CHRISTIEGATE: This one should be more familiar to American readers. The question is simple: How come people in power can be such idiots? Here is the story: The governor of New Jersey, a guy named Chris Christie, is known to be a straight talker and a bit of a bully, qualities or defaults that are appreciated by the American polity -- within reason. Christie is like a bull; attack him at your own risk. He is also (or was) a contender for the 2016 presidential election. At the time of his re-election as governor, the mayor of a small town, Fort Lee, refused to endorse him. Then all of a sudden several toll lanes leading to the George Washington Bridge in Fort Lee were closed for four days, allegedly as a part of a traffic study. It created mayhem from New Jersey to New York. People were furious and started looking into what had happened. I won't get into the morality or the ethics of these people, which are of no interest. But think about it: The top circle of the governor's office organized and put this revengeful scam to bed for purely political purpose -- for no other reason than payback. And the governor did not know!!! Yet, they communicated by e-mail. Have those people ever heard about the NSA? Are they idiots, or what? These are people who govern us.

JOTULGATE: Most of you by now are aware that we are getting out of Boonville and moving to San Francisco, which may explain our Swans drawbacks. Beside the financial loss we have to bear, the mental loss is heavy. When we lived in Menlo Park, we decided to get a gas heating stove -- the house was rather coldish. So we did some research and asked our friend and neighbor, Steve Mader, a well-known contractor, his advice. We selected a Jotul Nordic QT. We located one in Half Moon Bay, a few miles away. Steve came with us, and as I am a moron, he went through all that was needed. We brought the stuff home. Steve installed the entire caboodle. From then on, to make the story short, life went on. As we were selling the house in Menlo Park, and quickly found that potential buyers had no interest in the stove, we decided to disassemble it and take it and all its components with us. Twelve years went by. We did not make use of the stove but kept it in as-is condition with all technical information. The current potential buyers of our house have expressed no interest in that stove.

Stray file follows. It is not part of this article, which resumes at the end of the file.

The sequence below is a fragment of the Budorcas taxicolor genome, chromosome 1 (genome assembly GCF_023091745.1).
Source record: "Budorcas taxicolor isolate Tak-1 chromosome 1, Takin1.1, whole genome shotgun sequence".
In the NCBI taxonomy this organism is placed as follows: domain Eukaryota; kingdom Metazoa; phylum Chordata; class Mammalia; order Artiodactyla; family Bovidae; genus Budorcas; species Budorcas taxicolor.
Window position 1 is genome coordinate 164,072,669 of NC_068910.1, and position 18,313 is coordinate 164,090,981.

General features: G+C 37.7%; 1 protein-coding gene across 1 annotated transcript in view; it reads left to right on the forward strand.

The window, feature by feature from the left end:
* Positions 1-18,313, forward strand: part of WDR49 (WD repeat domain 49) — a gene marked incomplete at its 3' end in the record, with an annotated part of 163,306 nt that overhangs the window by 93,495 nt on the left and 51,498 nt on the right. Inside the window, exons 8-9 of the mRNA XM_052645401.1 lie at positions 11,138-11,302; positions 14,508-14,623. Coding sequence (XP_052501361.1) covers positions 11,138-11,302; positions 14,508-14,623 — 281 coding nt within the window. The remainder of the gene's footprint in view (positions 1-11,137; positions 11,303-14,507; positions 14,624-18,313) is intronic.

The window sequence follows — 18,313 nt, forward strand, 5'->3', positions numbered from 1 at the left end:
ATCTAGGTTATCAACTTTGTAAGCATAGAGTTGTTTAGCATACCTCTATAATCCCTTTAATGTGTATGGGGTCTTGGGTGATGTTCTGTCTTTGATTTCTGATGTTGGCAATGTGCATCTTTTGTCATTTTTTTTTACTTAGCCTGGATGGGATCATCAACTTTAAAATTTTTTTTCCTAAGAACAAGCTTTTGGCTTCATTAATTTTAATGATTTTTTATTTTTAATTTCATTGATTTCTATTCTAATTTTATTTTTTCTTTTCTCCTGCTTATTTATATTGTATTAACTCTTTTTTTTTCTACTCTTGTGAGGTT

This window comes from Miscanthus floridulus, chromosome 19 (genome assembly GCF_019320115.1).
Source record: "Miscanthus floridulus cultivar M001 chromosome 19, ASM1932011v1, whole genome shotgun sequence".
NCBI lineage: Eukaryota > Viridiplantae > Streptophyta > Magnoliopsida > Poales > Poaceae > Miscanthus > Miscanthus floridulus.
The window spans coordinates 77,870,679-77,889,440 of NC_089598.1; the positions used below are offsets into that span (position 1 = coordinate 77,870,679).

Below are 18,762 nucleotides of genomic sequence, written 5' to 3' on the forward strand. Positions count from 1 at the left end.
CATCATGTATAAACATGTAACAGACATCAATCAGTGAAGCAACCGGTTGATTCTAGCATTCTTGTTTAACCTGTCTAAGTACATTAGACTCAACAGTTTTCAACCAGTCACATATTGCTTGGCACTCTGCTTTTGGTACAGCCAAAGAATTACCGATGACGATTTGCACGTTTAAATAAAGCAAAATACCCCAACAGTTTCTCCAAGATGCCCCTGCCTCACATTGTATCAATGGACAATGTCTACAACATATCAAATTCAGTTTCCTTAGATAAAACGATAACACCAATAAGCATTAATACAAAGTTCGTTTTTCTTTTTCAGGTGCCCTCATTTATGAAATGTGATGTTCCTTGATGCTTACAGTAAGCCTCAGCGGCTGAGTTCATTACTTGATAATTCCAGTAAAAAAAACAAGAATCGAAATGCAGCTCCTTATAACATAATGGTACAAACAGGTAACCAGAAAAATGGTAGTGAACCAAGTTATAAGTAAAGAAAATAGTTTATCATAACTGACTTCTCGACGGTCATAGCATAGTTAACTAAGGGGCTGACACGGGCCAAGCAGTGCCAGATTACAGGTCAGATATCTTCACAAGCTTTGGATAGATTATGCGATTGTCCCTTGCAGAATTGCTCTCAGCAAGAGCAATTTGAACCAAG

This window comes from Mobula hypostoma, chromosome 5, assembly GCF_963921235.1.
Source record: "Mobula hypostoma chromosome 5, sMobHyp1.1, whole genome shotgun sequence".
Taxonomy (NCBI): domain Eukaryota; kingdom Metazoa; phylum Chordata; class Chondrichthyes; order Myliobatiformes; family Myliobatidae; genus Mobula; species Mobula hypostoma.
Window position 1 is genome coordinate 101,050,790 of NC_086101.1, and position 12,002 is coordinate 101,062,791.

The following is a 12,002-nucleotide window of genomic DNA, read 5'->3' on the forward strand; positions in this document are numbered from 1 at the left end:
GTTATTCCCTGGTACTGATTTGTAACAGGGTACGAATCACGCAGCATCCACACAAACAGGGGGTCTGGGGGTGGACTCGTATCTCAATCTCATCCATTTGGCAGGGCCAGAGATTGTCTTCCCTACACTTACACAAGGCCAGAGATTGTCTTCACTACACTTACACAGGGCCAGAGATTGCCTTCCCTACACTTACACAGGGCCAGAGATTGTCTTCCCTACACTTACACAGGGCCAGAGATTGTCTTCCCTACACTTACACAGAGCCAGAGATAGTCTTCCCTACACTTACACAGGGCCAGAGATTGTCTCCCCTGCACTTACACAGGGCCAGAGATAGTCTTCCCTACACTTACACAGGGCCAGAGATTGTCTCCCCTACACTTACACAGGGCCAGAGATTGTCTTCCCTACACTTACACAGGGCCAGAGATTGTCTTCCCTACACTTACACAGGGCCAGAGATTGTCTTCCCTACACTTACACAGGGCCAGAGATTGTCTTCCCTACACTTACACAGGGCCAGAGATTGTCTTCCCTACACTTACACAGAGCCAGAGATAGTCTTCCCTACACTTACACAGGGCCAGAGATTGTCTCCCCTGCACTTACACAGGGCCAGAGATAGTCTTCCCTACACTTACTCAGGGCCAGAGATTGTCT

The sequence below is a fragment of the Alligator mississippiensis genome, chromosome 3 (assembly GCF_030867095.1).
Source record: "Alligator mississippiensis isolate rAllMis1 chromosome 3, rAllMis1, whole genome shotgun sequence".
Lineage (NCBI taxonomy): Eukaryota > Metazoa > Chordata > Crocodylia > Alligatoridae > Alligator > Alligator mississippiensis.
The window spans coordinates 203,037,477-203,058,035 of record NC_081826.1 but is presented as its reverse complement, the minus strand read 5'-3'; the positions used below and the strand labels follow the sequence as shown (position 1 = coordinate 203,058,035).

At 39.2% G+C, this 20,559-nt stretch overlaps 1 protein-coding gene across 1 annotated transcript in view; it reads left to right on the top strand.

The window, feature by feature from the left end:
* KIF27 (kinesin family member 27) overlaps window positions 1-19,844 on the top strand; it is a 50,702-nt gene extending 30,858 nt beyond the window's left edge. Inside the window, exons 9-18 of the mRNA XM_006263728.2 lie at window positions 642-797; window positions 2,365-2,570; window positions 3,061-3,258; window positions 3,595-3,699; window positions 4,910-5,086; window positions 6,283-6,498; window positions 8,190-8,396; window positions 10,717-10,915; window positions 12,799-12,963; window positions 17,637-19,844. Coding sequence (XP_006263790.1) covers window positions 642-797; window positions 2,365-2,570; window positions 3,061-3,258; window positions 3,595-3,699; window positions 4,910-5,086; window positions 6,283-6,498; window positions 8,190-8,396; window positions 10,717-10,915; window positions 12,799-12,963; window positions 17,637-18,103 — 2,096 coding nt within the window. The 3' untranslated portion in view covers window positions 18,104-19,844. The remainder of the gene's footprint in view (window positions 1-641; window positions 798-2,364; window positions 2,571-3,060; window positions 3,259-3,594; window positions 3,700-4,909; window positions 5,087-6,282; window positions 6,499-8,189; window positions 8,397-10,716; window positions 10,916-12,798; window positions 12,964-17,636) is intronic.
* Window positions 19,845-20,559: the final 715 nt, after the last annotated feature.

IN OUR LOCALITY, there is a weekly radio show that allows sellers to advertise their goodies in the hope that buyers will call. It's a garage sale through more modern communication. Jan early on left a message to the folks, detailing what we were trying to sell. It was relayed on line. I smiled, not believing much in these kind of operations that are nothing more than vulture venturers, as you find them in so many poor countries. Yet the phone rang. It was Steve Mader, who, listening to the radio show, immediately recognized the stove and us. He wanted to buy it for his house in Santa Rosa. Steve, the one who helped us buy the stove, the one who installed the stove -- always for free -- wanted to pay for the stove. His wife Helen told him: don't worry, knowing Gilles he must have all the parts and all the documentation. So they came on Sunday, a Swans day. They took the stove, the material, the documentation. I could not be happier. It's amazing those little links we build with people over the years. They did not spend a penny but for gas. This really was a joy of ours.

 . . . . .

C'est la vie...

And so it goes...


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La vie, friends, is a cheap commodity, but worth maintaining when one can.
Supporting the life line won't hurt you much, but it'll make a heck of a 
difference for Swans.

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About the Author

Gilles d'Aymery on Swans -- with bio. He is Swans publisher and co-editor.   (back)


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Swans -- ISSN: 1554-4915
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Published January 13, 2014